Book Review

Confessions of a Stone Wall


A Look Over My Shoulder:

Thomas Powers titled his 1979 book about Richard Helms The Man Who Kept Secrets. And nothing in Helms’ own memoir, published now posthumously, invalidates the epithet. When Helms, who served as director of the Central Intelligence Agency from 1966 to 1973, died at age 89 of melanoma—a cancer often induced by exposure—on October 23, 2002, most of his secrets were buried with him. In A Look Over My Shoulder, written with William Hood, a veteran of both the CIA and its predecessor, the Office of Strategic Services, Helms might be looking back over his shoulder, but the ancient spymaster keeps what he sees close to his vest.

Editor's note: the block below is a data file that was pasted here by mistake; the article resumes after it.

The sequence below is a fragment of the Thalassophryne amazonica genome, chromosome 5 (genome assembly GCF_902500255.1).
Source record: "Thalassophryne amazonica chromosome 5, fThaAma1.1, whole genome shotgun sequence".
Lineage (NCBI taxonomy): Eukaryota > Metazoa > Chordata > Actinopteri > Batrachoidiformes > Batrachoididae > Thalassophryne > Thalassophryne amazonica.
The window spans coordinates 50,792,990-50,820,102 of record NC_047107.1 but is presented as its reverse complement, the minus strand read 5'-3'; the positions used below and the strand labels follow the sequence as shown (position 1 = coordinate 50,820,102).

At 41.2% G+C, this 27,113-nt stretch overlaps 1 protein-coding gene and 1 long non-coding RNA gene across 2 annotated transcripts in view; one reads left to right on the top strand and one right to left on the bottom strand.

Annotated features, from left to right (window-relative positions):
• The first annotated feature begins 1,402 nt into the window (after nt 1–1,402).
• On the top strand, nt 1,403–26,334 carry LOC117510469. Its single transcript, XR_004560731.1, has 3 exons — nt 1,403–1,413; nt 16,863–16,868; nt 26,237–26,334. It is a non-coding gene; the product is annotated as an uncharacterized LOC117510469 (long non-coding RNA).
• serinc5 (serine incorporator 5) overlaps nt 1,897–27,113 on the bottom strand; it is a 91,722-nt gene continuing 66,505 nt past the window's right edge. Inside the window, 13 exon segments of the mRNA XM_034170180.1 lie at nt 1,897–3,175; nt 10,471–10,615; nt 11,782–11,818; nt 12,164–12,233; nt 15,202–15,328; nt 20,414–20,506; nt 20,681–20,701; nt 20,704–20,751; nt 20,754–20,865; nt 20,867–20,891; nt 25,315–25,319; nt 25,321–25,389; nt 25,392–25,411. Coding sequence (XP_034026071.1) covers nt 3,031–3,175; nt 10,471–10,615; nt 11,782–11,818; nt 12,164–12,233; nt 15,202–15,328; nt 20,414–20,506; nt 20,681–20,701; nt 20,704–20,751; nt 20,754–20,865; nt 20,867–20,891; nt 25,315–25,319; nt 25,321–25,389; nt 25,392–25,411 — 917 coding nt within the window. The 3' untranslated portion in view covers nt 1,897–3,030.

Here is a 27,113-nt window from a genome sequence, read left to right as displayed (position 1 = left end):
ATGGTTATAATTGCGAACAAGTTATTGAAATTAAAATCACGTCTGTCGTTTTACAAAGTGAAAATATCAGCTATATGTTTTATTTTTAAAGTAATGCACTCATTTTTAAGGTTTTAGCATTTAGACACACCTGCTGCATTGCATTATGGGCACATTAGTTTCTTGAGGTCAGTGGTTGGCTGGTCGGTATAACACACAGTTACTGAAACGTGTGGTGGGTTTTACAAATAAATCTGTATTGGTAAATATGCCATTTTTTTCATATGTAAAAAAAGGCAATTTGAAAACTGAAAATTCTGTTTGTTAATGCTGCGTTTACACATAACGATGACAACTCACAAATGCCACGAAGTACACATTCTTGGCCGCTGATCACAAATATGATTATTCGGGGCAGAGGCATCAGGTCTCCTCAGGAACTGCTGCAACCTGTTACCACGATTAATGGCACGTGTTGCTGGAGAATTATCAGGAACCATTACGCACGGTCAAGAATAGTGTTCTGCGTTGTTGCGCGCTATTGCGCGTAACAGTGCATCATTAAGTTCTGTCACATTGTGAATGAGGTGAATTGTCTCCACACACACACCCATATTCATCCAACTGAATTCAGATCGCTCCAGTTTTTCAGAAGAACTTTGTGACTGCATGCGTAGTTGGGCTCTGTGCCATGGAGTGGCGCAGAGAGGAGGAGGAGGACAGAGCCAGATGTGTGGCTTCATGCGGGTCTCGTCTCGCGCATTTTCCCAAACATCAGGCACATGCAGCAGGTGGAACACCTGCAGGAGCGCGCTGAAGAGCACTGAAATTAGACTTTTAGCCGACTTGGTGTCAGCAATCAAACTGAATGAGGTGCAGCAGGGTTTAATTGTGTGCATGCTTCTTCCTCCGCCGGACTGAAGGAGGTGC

All good writers are spies, though all good spooks are not necessarily writers. Norman Mailer, who spent seven years writing Harlot’s Ghost, a novel about the CIA, titles his new collection of essays on writing The Spooky Art, and he begins the volume by declaring: “I perceived the CIA and its agents as people of high morals and thorough deceit, loyalty and duplicity, passion and ice-cold detachment. So many writers, including myself, have a bit of that in our makeup.” So many writers, including Christopher Marlowe, Somerset Maugham, Graham Greene, and John le Carré, have a bit of spying in their background. Assignments in intelligence tend to attract employees of intelligence, at least civil servants with multiple degrees, languages, and interests. Helms’s colleagues in the OSS in London during World War II included Arthur Schlesinger, Jr., Richard Ellmann, and Julia Child. Helms himself came to the espionage trade thoroughly fluent in French and German. He attended prep schools in Switzerland and Germany and graduated magna cum laude in history and English from Williams College. So readers picking up his account of A Life in the Central Intelligence Agency might expect a work of greater literary grace than an account of, say, A Life in the Small Business Administration. They would be disappointed. A Look Over My Shoulder is written in efficient, undistinguished prose, like a CIA position paper. What it does provide is an exaggerated specimen of that staple of modern fiction: the unreliable narrator. Longer than any other pensioned American, Helms was in the business of acquiring and concealing information and of disseminating disinformation. Written to vindicate a lengthy career in government service that ended in disgrace, A Look Over My Shoulder reads like one of the daily presidential briefing papers whose preparation Helms claims is the most important duty of the director of Central Intelligence. But a reader should be wary of what it says and does not say.